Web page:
While the room corner burn is an effective test to determine the smoke development of a product when exposed to an open source of fire, it does allow manufacturers to engineer materials to meet minimum standards rather than mitigate the risk entirely. An example of this is foam insulant manufacturers increasing the thickness of the foil facing. This extends the time it takes for flame in the full room burn test to make contact with the combustible bulk insulation component of the foam insulation panels. This is of great concern because specific installation guidelines must be strictly adhered to in order to meet compliance. The continued use of combustible materials in soffits therefore retains the fuel source element of the fire triangle, which in turn creates greater risk for the likelihood of fire occurrence in comparison to installing non-combustible products.

Knauf Insulation products that are engineered for use in soffits and roof applications have been rigorously tested in accordance with AS 5637.1 (as required by the NCC 2019) and have received a Group 1, the highest possible Group rating.

Knauf Insulation products that are engineered for use in sof­fits and roof applications have been rigorously tested in accordance with AS 5637.1 (as required by NCC 2019) and have received a Group 1, the highest possible Group rating.

The following Knauf Insulation products have undergone further testing and achieved an additional “non-combustible” performance rating in accordance with AS 1530.1:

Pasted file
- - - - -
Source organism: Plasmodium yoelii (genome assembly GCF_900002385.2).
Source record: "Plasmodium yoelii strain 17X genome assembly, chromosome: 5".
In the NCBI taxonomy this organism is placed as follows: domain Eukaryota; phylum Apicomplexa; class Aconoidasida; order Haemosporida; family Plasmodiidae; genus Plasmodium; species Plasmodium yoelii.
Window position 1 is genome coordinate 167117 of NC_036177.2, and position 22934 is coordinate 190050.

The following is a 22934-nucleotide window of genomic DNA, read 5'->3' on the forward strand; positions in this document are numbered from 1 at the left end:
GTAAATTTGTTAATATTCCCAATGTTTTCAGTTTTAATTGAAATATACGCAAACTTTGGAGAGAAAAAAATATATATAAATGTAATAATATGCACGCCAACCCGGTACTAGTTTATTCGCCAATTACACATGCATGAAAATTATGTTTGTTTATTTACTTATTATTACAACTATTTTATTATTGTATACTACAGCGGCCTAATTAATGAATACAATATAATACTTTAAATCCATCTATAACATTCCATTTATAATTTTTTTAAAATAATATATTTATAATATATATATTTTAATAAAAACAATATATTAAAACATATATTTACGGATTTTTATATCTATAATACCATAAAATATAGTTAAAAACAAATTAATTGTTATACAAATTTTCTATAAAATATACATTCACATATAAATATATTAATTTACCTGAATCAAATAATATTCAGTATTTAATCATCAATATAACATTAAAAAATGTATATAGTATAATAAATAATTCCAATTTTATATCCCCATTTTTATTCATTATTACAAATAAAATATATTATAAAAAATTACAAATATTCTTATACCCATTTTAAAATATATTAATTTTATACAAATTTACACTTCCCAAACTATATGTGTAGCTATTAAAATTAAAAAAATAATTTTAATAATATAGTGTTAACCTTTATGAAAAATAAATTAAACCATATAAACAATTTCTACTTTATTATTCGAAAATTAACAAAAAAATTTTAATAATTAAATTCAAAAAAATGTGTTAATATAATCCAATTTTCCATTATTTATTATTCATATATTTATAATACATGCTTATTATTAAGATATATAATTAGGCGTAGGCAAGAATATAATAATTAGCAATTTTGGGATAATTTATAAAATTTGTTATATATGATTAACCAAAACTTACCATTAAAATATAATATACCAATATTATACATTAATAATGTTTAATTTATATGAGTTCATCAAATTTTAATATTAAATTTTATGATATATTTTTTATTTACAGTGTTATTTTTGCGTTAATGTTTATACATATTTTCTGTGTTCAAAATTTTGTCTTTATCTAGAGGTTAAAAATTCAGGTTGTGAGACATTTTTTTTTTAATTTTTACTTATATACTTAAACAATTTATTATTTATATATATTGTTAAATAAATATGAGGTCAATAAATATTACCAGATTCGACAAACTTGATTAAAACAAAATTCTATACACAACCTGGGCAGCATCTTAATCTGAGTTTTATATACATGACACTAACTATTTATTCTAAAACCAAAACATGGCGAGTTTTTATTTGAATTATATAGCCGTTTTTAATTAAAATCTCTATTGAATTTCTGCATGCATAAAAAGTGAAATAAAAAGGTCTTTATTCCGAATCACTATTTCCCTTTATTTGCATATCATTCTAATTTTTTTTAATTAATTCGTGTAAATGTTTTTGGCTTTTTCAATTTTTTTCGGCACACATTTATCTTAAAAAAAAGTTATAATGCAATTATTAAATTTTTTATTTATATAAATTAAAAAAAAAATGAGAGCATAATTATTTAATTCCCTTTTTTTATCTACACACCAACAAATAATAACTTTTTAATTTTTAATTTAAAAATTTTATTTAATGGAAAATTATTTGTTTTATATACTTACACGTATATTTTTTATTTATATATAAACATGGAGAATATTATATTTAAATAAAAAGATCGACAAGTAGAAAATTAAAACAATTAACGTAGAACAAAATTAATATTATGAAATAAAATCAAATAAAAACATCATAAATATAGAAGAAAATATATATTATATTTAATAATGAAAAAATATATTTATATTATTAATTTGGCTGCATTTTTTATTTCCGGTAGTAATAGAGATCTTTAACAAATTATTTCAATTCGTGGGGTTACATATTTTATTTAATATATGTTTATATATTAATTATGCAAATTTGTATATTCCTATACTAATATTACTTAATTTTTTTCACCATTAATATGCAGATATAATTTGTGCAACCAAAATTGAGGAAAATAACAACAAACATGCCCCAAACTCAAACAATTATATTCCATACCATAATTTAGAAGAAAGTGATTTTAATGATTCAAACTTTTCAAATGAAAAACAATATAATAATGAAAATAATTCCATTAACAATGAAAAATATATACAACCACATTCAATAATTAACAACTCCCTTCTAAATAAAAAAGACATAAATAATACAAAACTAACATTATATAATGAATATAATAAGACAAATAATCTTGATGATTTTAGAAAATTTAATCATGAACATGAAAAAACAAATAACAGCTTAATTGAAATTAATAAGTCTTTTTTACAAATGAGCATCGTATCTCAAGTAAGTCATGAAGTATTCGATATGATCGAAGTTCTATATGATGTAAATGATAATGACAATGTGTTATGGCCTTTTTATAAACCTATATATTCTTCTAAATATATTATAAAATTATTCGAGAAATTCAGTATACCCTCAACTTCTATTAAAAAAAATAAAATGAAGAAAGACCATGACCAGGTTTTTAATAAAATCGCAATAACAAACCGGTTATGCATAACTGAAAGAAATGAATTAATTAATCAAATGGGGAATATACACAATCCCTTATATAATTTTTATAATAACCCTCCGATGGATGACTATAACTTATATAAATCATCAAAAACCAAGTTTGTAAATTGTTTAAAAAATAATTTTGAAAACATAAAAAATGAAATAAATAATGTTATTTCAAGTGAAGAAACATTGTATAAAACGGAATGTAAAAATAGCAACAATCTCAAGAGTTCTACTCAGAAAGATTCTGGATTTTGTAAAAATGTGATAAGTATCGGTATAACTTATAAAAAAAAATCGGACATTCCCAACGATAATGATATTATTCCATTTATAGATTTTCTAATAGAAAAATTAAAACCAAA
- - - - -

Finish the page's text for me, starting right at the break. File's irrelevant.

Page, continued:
Combustible vs. Non-combustible

To demonstrate the effectiveness of Knauf Insulation non-combustible products, Table 2 compares the performance of SprayWool Thermal and Acoustic with PIR (Polyisocyanurate) Panels.

Table 2: Comparison of Group 1 testing to AS 5637.1

In the SprayWool image, the product is shown to produce far less smoke in comparison to the PIR product, and the lower intensity of the flame is clearly visible. This demonstrates that the non-combustible product’s performance greatly exceeds that achieved by foil faced foam insulant boards, when used in soffit and roof applications.

Currently in Australia there are multiple applications where a product with a Group 2 rating or higher can be used. This not only amplifies the risk of fire occurring in the first instance, but also adds potential hazards for emergency services when entering buildings in the unfortunate event of a fire. Selecting a Group 1 and non-combustible product will effectively design out the risk of fire at the earliest stage of the project.

You can download a printable version of this Technical Bulletin here, or to learn more, please visit our section on non-combustible insulation solutions.


*Dunstan, J., 2021. Fire engineer, architect and surveyor wear $5.7m of damages from flammable cladding blaze. [online] Available at: [Accessed 1 July 2021].